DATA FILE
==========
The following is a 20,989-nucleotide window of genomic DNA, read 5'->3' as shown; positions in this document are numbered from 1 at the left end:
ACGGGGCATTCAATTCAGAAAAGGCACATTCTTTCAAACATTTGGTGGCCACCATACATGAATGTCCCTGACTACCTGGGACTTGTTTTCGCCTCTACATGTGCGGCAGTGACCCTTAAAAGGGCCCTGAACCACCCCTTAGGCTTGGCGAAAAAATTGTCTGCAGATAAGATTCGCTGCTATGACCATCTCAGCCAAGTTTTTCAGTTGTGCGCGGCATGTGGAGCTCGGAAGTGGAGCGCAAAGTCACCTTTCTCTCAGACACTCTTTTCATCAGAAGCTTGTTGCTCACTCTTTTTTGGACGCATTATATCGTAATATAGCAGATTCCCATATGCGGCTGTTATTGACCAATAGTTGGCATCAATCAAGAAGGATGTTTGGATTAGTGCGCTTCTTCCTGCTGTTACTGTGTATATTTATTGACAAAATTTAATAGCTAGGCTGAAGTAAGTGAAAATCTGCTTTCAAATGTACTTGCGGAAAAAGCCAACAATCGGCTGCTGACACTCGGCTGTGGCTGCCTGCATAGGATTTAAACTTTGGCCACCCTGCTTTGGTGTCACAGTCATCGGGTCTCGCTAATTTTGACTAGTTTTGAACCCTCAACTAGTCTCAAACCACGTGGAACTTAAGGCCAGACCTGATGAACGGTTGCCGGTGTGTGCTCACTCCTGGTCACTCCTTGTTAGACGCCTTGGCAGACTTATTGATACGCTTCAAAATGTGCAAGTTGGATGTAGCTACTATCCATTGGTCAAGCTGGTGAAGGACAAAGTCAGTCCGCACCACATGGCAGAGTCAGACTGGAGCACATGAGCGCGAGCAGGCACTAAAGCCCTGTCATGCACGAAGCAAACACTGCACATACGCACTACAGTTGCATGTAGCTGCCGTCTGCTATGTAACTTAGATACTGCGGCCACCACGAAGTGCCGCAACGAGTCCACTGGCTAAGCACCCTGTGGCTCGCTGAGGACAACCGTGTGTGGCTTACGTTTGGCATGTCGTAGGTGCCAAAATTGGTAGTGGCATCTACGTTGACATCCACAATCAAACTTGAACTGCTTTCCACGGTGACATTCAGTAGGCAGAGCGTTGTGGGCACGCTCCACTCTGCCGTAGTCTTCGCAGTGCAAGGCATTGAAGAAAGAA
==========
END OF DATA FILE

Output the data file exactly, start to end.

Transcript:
The following is a 20,989-nucleotide window of genomic DNA, read 5'->3' as shown; positions in this document are numbered from 1 at the left end:
ACGGGGCATTCAATTCAGAAAAGGCACATTCTTTCAAACATTTGGTGGCCACCATACATGAATGTCCCTGACTACCTGGGACTTGTTTTCGCCTCTACATGTGCGGCAGTGACCCTTAAAAGGGCCCTGAACCACCCCTTAGGCTTGGCGAAAAAATTGTCTGCAGATAAGATTCGCTGCTATGACCATCTCAGCCAAGTTTTTCAGTTGTGCGCGGCATGTGGAGCTCGGAAGTGGAGCGCAAAGTCACCTTTCTCTCAGACACTCTTTTCATCAGAAGCTTGTTGCTCACTCTTTTTTGGACGCATTATATCGTAATATAGCAGATTCCCATATGCGGCTGTTATTGACCAATAGTTGGCATCAATCAAGAAGGATGTTTGGATTAGTGCGCTTCTTCCTGCTGTTACTGTGTATATTTATTGACAAAATTTAATAGCTAGGCTGAAGTAAGTGAAAATCTGCTTTCAAATGTACTTGCGGAAAAAGCCAACAATCGGCTGCTGACACTCGGCTGTGGCTGCCTGCATAGGATTTAAACTTTGGCCACCCTGCTTTGGTGTCACAGTCATCGGGTCTCGCTAATTTTGACTAGTTTTGAACCCTCAACTAGTCTCAAACCACGTGGAACTTAAGGCCAGACCTGATGAACGGTTGCCGGTGTGTGCTCACTCCTGGTCACTCCTTGTTAGACGCCTTGGCAGACTTATTGATACGCTTCAAAATGTGCAAGTTGGATGTAGCTACTATCCATTGGTCAAGCTGGTGAAGGACAAAGTCAGTCCGCACCACATGGCAGAGTCAGACTGGAGCACATGAGCGCGAGCAGGCACTAAAGCCCTGTCATGCACGAAGCAAACACTGCACATACGCACTACAGTTGCATGTAGCTGCCGTCTGCTATGTAACTTAGATACTGCGGCCACCACGAAGTGCCGCAACGAGTCCACTGGCTAAGCACCCTGTGGCTCGCTGAGGACAACCGTGTGTGGCTTACGTTTGGCATGTCGTAGGTGCCAAAATTGGTAGTGGCATCTACGTTGACATCCACAATCAAACTTGAACTGCTTTCCACGGTGACATTCAGTAGGCAGAGCGTTGTGGGCACGCTCCACTCTGCCGTAGTCTTCGCAGTGCAAGGCATTGAAGAAAGAA